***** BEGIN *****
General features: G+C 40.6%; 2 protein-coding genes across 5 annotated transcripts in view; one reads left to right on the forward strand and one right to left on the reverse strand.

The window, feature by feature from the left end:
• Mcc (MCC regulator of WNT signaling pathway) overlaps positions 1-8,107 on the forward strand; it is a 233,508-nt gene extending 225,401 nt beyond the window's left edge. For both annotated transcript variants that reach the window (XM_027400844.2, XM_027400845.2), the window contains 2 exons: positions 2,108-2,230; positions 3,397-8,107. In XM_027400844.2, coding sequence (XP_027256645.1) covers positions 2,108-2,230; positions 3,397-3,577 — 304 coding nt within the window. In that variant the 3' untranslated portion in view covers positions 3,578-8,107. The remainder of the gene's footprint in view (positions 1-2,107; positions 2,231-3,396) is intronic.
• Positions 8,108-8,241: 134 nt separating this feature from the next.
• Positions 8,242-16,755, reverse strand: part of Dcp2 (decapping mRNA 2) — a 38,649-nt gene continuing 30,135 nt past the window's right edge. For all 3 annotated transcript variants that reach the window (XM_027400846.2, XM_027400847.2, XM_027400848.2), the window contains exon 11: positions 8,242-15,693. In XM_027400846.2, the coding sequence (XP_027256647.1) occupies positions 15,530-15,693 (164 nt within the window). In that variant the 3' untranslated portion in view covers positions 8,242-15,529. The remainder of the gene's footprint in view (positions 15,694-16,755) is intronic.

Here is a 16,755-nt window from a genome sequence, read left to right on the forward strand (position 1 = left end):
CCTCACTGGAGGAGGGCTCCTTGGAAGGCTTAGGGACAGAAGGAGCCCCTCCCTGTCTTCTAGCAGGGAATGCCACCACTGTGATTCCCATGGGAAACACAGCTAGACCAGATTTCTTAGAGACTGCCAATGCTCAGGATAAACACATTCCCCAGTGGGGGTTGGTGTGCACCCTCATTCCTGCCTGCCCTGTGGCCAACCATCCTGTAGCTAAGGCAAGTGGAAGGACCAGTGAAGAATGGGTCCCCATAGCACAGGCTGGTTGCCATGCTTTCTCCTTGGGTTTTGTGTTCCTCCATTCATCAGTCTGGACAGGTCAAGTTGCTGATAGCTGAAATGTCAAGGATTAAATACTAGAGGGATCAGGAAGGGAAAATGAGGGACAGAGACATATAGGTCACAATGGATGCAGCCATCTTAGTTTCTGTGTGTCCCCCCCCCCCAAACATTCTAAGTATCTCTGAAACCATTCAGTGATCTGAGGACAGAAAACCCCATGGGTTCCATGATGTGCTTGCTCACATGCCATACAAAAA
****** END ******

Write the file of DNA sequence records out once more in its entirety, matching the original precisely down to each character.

General features: G+C 40.6%; 2 protein-coding genes across 5 annotated transcripts in view; one reads left to right on the forward strand and one right to left on the reverse strand.

The window, feature by feature from the left end:
• Mcc (MCC regulator of WNT signaling pathway) overlaps positions 1-8,107 on the forward strand; it is a 233,508-nt gene extending 225,401 nt beyond the window's left edge. For both annotated transcript variants that reach the window (XM_027400844.2, XM_027400845.2), the window contains 2 exons: positions 2,108-2,230; positions 3,397-8,107. In XM_027400844.2, coding sequence (XP_027256645.1) covers positions 2,108-2,230; positions 3,397-3,577 — 304 coding nt within the window. In that variant the 3' untranslated portion in view covers positions 3,578-8,107. The remainder of the gene's footprint in view (positions 1-2,107; positions 2,231-3,396) is intronic.
• Positions 8,108-8,241: 134 nt separating this feature from the next.
• Positions 8,242-16,755, reverse strand: part of Dcp2 (decapping mRNA 2) — a 38,649-nt gene continuing 30,135 nt past the window's right edge. For all 3 annotated transcript variants that reach the window (XM_027400846.2, XM_027400847.2, XM_027400848.2), the window contains exon 11: positions 8,242-15,693. In XM_027400846.2, the coding sequence (XP_027256647.1) occupies positions 15,530-15,693 (164 nt within the window). In that variant the 3' untranslated portion in view covers positions 8,242-15,529. The remainder of the gene's footprint in view (positions 15,694-16,755) is intronic.

Here is a 16,755-nt window from a genome sequence, read left to right on the forward strand (position 1 = left end):
CCTCACTGGAGGAGGGCTCCTTGGAAGGCTTAGGGACAGAAGGAGCCCCTCCCTGTCTTCTAGCAGGGAATGCCACCACTGTGATTCCCATGGGAAACACAGCTAGACCAGATTTCTTAGAGACTGCCAATGCTCAGGATAAACACATTCCCCAGTGGGGGTTGGTGTGCACCCTCATTCCTGCCTGCCCTGTGGCCAACCATCCTGTAGCTAAGGCAAGTGGAAGGACCAGTGAAGAATGGGTCCCCATAGCACAGGCTGGTTGCCATGCTTTCTCCTTGGGTTTTGTGTTCCTCCATTCATCAGTCTGGACAGGTCAAGTTGCTGATAGCTGAAATGTCAAGGATTAAATACTAGAGGGATCAGGAAGGGAAAATGAGGGACAGAGACATATAGGTCACAATGGATGCAGCCATCTTAGTTTCTGTGTGTCCCCCCCCCCCAAACATTCTAAGTATCTCTGAAACCATTCAGTGATCTGAGGACAGAAAACCCCATGGGTTCCATGATGTGCTTGCTCACATGCCATACAAAAA